After some quiet time, I headed toward Glastonbury Abbey. The Abbey ruins are supposed to be the (one of many) resting place of King Arthur and Queen Guinevere. Of course, many historians debate whether in fact this great King actually existed, but given my romantic leanings, I like to think that he did. Avalon itself means Isle of Apples and indeed many hundreds of years ago, the land around Glastonbury was made up of islands, rivers and marshes. From the Abbey, Glastonbury Tor can be glimpsed standing over the town, and I must admit, when I first glimpsed the Tor on the road towards Glastonbury, I did feel a shiver and got a feeling that I was entering a mystical land (I’ve had a similar feeling in Tintagel – Arthur’s supposed birthplace; seeing the waterfall for the first time at St Nectan’s Glen, as well as numerous spots in the Celtic lands of Scotland, Ireland and Wales).
That evening, I retired to my bedroom in The Covenstead, happy with my purchases and inspired by the Abbey and general feel of the town. I had some really interesting conversations with like-minded people in bookshops, prompted by some of the tomes I chose to buy, and my head was whirling going over the events of the day. I must admit that I had a headache upon arriving in the town and it didn’t leave until after I’d left. I’m not sure if this was because Glastonbury is such an energetic place – indeed, it is believed by many to be the heart chakra centre of the earth. It is a place of converging ley lines and lots of other mysteries. I highly recommend the book The Isle of Avalon: Sacred Mysteries of Arthur and Glastonbury by Nicholas R Mann if you want to read further into the geological details of Glastonbury and the surrounding land.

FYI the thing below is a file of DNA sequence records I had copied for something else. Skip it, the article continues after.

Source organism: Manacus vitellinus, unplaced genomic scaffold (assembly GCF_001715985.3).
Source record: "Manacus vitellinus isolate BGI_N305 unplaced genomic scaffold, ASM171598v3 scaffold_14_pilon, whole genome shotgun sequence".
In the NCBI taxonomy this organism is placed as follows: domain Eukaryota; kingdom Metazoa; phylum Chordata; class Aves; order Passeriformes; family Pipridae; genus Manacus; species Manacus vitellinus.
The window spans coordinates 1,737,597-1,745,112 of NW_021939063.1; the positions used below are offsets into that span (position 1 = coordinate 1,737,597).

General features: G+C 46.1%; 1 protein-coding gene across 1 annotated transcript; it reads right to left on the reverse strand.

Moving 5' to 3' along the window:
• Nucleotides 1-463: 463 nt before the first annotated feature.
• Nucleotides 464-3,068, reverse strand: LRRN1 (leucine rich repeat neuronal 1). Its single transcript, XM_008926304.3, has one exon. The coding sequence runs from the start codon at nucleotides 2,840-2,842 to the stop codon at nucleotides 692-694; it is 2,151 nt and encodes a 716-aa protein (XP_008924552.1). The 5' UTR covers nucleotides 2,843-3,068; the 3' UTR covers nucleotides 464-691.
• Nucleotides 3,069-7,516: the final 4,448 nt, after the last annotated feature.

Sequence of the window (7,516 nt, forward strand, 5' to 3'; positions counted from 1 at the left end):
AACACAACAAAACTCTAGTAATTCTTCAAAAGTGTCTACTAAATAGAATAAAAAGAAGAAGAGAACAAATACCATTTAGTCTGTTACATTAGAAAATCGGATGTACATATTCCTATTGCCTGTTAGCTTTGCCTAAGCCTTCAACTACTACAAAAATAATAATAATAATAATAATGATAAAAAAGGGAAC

On day two, after a satisfying breakfast in the gothic dining room of The Covenstead, I set off on foot to walk the Tor. Of course, I overpacked and ended up lugging a handbag and tote all the way up there. Still, it was a pleasant walk in the sunshine, though, be warned, the walk up the hill itself is quite arduous (I really need to work out more!). Many people believe that the hill is hollow, and in legend, that it leads to the Underworld, or Faery realm, known as Sidhe. It is from this hillside that the two different springs come from, creating the White Spring and the red spring at the Chalice Well.
At the top of the Tor, it was a clear day – none of the legendary Avalonian mist to be seen – and there was a beautiful 360-degree view of green fields and meadows, of the town, itself stretching over to Wearyall Hill where there is an ancient holy tree known as the Glastonbury Thorn. I sat for a while at the Tor and meditated there, taking it all in, remembering to be present instead of trying to just Instagram everything (I did that too).
On the walk back down, one of the meadows was full of sheep and adorable lambs who were quite curious and came up to get a better look at me. Leaving the path to the Tor, I crossed the road and went to the Chalice Well and Gardens. I had been hoping to visit the White Spring as I heard it was a really magical place, but unfortunately for me, it was closed on Wednesday. The Chalice Well has stunning gardens and plenty of places to sit quietly. You can take healing water from the well – I filled a couple of bottles so I have a good supply to use for potions.
If you enjoyed this post, why not check out my guest blog about the delights of Hampstead Heath, London for the Travel Guides: Fit for a Heroine series over at the lovely Heroine Training. Link here
Until next time!